Outside Online had a long q&a with Mortenson, in which the author laid some of the blame for inaccuracies in Three Cups of Tea on his co-writer, David Oliver Relin. Speaking of trips and events being compressed, he said, "So, rather than me going two or three times to one place, he would synthesize it into one trip. I would squawk about it and be told that it would all work out."


Tor Books: One for My Enemy by Olivie Blake

Media and Movies

Media Heat: Plastic: A Toxic Love Story

Today on Fresh Air: Susan Freinkel, author of Plastic: A Toxic Love Story (Houghton Mifflin Harcourt, $27, 9780547152400).


Tomorrow morning on the Today Show: Kristin Gore, author of Sweet Jiminy (Hyperion, $23.99, 9781401322892).


Tomorrow morning on Good Morning America: Paul Allen, author of Idea Man: A Memoir by the Cofounder of Microsoft (Portfolio, $27.95, 9781591843825).


Tomorrow on Oprah: Sarah Ban Breathnach, author of Peace and Plenty: Finding Your Path to Financial Serenity (Grand Central, $24.99, 9780446561747).


Tomorrow on the Talk: Maya Soetoro-Ng, author of Ladder to the Moon (Candlewick, $16.99, 9780763645700).


Tomorrow on KCRW's Bookworm: Manuel Muñoz, author of What You See in the Dark (Algonquin, $23.95, 9781565125339). As the show put it: "Although shot in the studio, the Hitchcock thriller Psycho takes place, largely, in California's Central Valley, in the infamous Bates Motel. Manuel Muñoz, who was born in the Central Valley, imagines a crime of passion set there, which he deviously juxtaposes with Psycho's mayhem. He asks significantly, what's a Mexican American realist doing mixing plot lines with Hitchcock, the master of suspense?"


Tomorrow on the John Batchelor Show: Jennet Conant, author of A Covert Affair: Julia Child and Paul Child in the OSS (Simon & Schuster, $28, 9781439163528).

G.P. Putnam's Sons: The Three of Us by Ore Agbaje-Williams

Television: Gaiman's American Gods

HBO "has begun talks" to acquire Neil Gaiman's novel American Gods, which the network hopes to develop into a fantasy series, reported, noting that the "project was brought to HBO by Playtone partners Tom Hanks and Gary Goetzman, and it was brought to them by Robert Richardson. The plan is for Richardson and Gaiman to write the pilot together."


Directors set for Pride & Prejudice & Zombies, The Passage

Lionsgate has hired Craig Gillespie (Lars and the Real Girl) to direct the movie version of Pride and Prejudice and Zombies, based on the Seth Grahame-Smith novel, wrote.

"We are so excited to have Craig Gillespie on board this film," said Alli Shearmur, Lionsgate president of motion picture production. "His sensibility spans from genre-bending horror to elegant character-driven comedy, which is perfect for this movie."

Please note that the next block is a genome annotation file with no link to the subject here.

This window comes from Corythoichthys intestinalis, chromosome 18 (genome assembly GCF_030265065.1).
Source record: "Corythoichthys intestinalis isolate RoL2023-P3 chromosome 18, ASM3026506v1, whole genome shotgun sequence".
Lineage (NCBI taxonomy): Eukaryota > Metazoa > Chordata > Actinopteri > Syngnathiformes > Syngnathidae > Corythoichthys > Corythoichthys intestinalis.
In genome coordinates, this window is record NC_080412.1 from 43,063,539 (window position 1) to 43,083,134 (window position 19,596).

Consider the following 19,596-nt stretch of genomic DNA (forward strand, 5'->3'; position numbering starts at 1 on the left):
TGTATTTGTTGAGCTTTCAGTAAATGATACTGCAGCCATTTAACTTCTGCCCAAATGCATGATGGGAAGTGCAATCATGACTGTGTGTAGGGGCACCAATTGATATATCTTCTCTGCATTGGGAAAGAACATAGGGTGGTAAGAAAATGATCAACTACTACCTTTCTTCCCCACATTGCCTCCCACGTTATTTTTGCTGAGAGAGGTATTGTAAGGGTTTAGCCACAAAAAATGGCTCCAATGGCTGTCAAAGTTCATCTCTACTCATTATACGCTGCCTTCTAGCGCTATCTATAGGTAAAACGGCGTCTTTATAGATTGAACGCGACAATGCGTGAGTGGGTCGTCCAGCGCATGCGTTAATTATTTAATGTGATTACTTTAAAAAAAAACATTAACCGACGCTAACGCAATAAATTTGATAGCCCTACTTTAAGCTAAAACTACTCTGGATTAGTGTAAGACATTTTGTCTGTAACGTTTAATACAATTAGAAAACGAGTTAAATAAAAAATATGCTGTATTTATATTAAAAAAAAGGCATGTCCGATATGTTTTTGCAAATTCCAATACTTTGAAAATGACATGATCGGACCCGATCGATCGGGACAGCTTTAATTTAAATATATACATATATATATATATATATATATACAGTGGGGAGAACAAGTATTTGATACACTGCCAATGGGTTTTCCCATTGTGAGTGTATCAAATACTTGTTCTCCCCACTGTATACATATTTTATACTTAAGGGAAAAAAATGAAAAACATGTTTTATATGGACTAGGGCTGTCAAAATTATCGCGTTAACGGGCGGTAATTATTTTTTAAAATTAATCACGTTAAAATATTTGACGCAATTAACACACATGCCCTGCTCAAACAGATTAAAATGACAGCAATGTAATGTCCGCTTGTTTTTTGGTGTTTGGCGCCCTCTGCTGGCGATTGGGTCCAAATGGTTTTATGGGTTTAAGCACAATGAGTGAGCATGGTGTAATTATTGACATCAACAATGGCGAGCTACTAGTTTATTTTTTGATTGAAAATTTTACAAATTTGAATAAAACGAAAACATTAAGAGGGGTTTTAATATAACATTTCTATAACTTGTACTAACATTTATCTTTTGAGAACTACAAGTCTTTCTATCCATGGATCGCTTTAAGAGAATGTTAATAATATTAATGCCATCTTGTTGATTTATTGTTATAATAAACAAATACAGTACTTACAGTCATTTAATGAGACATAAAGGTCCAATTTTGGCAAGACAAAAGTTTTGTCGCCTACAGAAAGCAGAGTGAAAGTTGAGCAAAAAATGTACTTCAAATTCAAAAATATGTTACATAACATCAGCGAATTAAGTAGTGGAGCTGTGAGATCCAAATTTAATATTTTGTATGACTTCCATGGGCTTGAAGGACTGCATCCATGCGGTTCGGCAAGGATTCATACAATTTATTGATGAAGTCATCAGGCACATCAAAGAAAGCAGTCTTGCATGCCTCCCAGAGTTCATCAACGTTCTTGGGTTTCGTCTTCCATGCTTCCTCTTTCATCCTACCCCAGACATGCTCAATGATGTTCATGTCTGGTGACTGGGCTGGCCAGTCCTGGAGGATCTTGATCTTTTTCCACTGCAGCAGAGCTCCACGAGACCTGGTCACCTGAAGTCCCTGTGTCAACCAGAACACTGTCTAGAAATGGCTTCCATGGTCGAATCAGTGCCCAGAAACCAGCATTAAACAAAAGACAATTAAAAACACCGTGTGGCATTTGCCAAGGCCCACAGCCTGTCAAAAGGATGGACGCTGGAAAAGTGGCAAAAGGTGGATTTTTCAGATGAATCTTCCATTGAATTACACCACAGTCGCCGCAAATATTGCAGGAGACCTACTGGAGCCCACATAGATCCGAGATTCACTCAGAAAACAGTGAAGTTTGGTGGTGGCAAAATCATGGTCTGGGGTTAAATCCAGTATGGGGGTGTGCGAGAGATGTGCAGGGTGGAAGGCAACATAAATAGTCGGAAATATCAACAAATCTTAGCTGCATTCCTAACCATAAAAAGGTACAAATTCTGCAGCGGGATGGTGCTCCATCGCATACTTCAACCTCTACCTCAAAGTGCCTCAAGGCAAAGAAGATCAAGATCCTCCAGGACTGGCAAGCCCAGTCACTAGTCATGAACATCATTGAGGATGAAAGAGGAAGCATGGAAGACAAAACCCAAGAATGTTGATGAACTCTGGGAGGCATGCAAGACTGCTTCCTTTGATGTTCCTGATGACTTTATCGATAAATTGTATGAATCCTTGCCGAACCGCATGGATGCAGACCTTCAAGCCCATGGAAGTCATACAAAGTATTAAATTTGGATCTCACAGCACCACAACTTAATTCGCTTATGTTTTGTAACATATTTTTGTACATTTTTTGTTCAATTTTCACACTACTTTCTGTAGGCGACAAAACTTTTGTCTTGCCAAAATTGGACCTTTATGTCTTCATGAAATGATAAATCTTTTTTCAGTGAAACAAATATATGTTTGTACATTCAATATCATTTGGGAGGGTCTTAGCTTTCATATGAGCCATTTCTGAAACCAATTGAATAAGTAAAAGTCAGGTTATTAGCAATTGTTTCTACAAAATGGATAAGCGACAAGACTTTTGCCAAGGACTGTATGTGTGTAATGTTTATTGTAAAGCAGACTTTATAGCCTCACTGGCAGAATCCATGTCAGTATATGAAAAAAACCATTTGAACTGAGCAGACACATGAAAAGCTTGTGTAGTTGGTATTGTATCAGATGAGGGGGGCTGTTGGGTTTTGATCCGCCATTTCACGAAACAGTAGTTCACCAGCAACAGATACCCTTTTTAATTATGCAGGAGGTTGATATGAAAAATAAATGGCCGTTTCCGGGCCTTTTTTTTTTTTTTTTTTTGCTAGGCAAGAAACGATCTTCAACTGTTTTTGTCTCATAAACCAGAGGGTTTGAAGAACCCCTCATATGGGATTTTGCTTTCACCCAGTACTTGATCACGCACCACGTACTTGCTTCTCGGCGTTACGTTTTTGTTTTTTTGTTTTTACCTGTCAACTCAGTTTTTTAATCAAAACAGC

Matt Reeves (Cloverfield, Let Me In) will direct The Passage, adapted from Justin Cronin's novel, for Fox 2000, reported.  


Books & Authors

Awards: Pulitzer, Lukas Winners

The winners of the Pulitzer Prizes in the letters and drama categories, announced yesterday:

Fiction: A Visit from the Goon Squad by Jennifer Egan (Knopf)
General nonfiction: The Emperor of All Maladies: A Biography of Cancer by Siddhartha Mukherjee (Scribner)
History: The Fiery Trial: Abraham Lincoln and American Slavery by Eric Foner (Norton)
Biography: Washington: A Life by Ron Chernow (Penguin Press)
Drama: Clybourne Park by Bruce Norris
Poetry: The Best of It: New and Selected Poems by Kay Ryan (Grove Press)


The winners of the 2011 Lukas Prizes, which "recognize excellence in nonfiction that exemplify the literary grace and commitment to serious research and social concern that characterized the work of the awards' Pulitzer Prize-winning namesake, J. Anthony Lukas," are:

J. Anthony Lukas Book Prize ($10,000):

Winner: Eliza Griswold for The Tenth Parallel: Dispatches from the Fault Line Between Christianity and Islam (Farrar, Straus & Giroux)


Jefferson Cowie for Stayin' Alive: The 1970s and the Last Days of the Working Class (New Press)
Paul Greenberg for Four Fish: The Future of the Last Wild Food (Penguin Press)
Siddartha Mukherjee for The Emperor of All Maladies: A Biography of Cancer (Scribner)

Mark Lynton History Prize ($10,000):

Winner: Isabel Wilkerson for The Warmth of Other Suns: The Epic Story of America's Great Migration (Random House)

Finalist: Patrick Wilcken for Claude Levi-Strauss: The Poet in His Laboratory (Penguin Press)

J. Anthony Lukas Work-in-Progress Award ($30,000):

Winner: Alex Tizon for Big Little Man: The Asian Male at the Dawn of the Asian Century (to be published by Houghton Mifflin Harcourt)


Joe Mozingo for The Fiddler on Pantico Run (to be published by Simon and Schuster)
Florence Williams for Breasts: A Natural and Unnatural History (to be published by Norton)


Shelf Starter: The Girl's Guide to Homelessness


The Girl's Guide to Homelessness: A Memoir by Brianna Karp (Harlequin, $16.95 trade paper, 9780373892358, April 26, 2011)

Opening lines of a book we want to read:


The Walmart lot was cold in the night air, even for southern California. I hadn't brought enough blankets and would need to swing by the thrift store and pick up a few more. Everything was well-lit by the streetlamps and eerily quiet. There were maybe a dozen other trailers around when I arrived, but no sign that actual people might live in them at all....